So far we have seen 2 other sailboats making their way east to west.


For those considering a transit:


The entire canal is on channel 13 ---


We locked thru the first two locks coming east – locks 35 and 34.  The lockmaster was very helpful and after purchasing our 10 day canal pass got us hooked up and ready to go.  These are very deep locks back to back in Lockport, NY.  That is, lock 35 feeds you directly into lock 34.  You loop a line around a cable and the line slides down the cable as you are lowered quickly it turns out in the lock.  What we were unprepared for was the bow and stern of the boat swinging against the side of the lock.  We had brought two long 2 x 2 poles on board and spent quite a bit of the time keeping Reboot parallel to the dock.  Since the mast sticks about 10 feet out in front and behind the boat the impact of even small swings are exaggerated.  We were OK with only two of us on board but a third hand would have been nice.  A lot happens in a very short time.  Our mild trip thru the Black Rock canal lock did not prepare us well.


What we didn’t know was that the lower lock feeds into a 200 yard stretch of the canal with a lift bridge that does not open unless you call it separately.  I guess there are lots of boats that come out of the lock and then stop (there is no place to stop!)  Fortunately a tour boat was in the lock with us and notified the bridge that we were coming thru also.  Then, just so that captains can exhibit their skills holding an 11 ton sailboat in the center of a 100 foot wide channel in a crosswind there is a second lift bridge 500 yards further down the canal.  It too does not open.  We have been told that the bridge operator opens the first bridge, closes it, gets in his car, drives to the second bridge and opens that.  Clearly a system that provides a major hazard to navigation, fortunately for us canal traffic has been very light and we only shared the “holding pen” with the tour boat so we had a bit more room to maneuver.  I bet with three or four sailboats it could be quite a show.


So far the cruising guides have not been much help, and the NOAA charts do not cover the area we are transiting.  The NY State Canal Corporation publishes a guide that includes charts of the canal and that is what we have been using to keep track of our progress.  With all the focus on locks it is easy to forget that there are quite a few lift bridges.  They are marked on the charts but not in an obvious way.  Each bridge that crosses the canal is labeled.  After a couple of surprises you start looking for the word “lift” in the bridge description.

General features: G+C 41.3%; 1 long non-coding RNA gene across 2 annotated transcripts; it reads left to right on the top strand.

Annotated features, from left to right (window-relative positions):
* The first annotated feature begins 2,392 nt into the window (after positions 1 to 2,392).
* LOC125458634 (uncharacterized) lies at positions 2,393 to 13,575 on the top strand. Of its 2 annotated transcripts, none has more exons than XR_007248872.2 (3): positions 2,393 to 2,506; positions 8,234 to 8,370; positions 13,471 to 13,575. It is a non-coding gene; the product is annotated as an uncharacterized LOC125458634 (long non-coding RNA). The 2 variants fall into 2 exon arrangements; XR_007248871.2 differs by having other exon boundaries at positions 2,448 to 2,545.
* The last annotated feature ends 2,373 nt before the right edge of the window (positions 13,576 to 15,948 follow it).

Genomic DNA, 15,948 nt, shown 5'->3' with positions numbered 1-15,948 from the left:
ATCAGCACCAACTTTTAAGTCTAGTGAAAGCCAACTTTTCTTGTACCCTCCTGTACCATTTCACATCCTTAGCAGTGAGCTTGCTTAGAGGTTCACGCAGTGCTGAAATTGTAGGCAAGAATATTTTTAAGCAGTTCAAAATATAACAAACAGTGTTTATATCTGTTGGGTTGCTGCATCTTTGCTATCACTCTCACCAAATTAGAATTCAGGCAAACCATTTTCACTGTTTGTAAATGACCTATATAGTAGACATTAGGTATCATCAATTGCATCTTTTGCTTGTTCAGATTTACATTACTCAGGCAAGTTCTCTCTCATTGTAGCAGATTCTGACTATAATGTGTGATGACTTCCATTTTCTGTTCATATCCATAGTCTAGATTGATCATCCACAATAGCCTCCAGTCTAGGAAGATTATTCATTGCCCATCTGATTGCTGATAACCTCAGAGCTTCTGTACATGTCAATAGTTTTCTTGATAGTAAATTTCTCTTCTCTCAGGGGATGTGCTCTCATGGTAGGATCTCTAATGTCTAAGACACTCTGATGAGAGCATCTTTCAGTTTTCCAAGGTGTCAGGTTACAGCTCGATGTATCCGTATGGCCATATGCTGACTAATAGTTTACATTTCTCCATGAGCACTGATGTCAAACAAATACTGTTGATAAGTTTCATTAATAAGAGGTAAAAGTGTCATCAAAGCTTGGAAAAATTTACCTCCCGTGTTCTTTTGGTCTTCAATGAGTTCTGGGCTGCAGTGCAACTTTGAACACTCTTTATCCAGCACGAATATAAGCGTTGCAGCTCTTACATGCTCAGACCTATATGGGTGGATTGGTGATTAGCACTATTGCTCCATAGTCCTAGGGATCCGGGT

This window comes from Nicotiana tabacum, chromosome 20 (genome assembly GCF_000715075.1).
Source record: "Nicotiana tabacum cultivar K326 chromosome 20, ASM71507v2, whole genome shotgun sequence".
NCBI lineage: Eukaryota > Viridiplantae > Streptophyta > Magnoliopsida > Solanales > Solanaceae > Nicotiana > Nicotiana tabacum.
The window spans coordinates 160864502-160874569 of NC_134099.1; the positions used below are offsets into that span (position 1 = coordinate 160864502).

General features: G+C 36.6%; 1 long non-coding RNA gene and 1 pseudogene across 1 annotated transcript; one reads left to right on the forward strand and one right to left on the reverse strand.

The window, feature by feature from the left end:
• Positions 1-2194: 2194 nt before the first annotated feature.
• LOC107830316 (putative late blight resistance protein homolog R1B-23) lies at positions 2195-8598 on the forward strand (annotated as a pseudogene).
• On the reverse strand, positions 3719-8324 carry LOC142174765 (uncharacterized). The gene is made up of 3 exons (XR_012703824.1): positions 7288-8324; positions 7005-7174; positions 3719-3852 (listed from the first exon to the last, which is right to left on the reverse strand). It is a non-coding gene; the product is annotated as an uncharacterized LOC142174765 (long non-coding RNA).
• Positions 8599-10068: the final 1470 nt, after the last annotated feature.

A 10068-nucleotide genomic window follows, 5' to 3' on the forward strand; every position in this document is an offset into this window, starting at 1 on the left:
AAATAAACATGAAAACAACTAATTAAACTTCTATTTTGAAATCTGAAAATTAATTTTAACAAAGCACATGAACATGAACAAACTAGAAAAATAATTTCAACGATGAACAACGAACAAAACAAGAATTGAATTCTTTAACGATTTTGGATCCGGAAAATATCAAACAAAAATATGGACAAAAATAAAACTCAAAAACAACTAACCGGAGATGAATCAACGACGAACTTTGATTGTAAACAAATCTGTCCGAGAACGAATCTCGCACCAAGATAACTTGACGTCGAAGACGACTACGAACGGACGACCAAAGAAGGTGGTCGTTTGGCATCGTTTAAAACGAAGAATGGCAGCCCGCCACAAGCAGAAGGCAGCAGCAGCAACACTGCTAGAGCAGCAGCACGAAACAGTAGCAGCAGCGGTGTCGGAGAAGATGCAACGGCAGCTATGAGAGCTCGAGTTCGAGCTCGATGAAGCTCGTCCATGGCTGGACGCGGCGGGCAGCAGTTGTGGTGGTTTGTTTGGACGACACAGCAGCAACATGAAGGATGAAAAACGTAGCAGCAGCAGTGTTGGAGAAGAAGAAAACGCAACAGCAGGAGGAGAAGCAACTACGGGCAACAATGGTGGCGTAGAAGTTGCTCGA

Garmin obviously did not put a lot of stake into getting the Erie Canal charts accurate.  We have been at various times in the canal, parallel to the canal, on roads near the canal, and harvesting corn.  The equipment keeps a track of our route; it will be fun to compare it to the charts.  Also, the west part of the canal does not have official NOAA charts.  We will see what happens when we get to “official” NOAA chart country.


We spent the night in Middleport, NY.  Jerry bought me a celebratory dinner at The Basket Factory.  It is a great moderately priced restaurant right on the canal.  It was recommended by the lockkeeper at Lock’s 35&34 and we would recommend it too.


Tomorrow we grind thru as many more miles of the canal as possible; we have about 300 more to go.  We go about 7 miles an hour, so you do the math!


Lake Erie

We left Cleveland headed for Buffalo and the autopilot started acting up again.  We are coming to the conclusion that it is the control head and not the computer but there is no real way of telling until we have more time and equipment to test with.


We had a long, hot, flat no wind trip up the lake.  We put in at Erie PA for the night.  At first we tied up at the public dock, but it was quite public and not very appealing.  Se we went across the small inlet area and tied up in front of the convention center.  We made some soup and while we were sitting in the cockpit a boat covered with disco lights with the music blaring came by a couple of times.  On the third pass we realized that it was one guy alone on the boat – he was dancing with himself.  I guess disco lights just don’t get the girls at Pasquile Isle.  Fortunately his third pass was his last and we were able to bed down for the night.


The next morning we left and went direct to Buffalo.  Another flat, hot, windless boring trip across Lake Erie.  We got into Buffalo late in the evening, headed for a restaurant called The Pier only to find it long gone and replaced with a park.  We then went up to Lake Erie marina and had a nice dinner in the marina restaurant.  We headed back down the harbor break wall and anchored for the night at the location of the missing Pier restaurant.  I am glad to have Lake Erie behind us.

The Niagara River

We left our Buffalo anchorage and proceeded to a local marina to have the mast taken down.  We spent about four hours chatting with some people that were at the marina, and then concluded that we just did not like the state of the equipment at the marina and we would go elsewhere to get the mast taken down.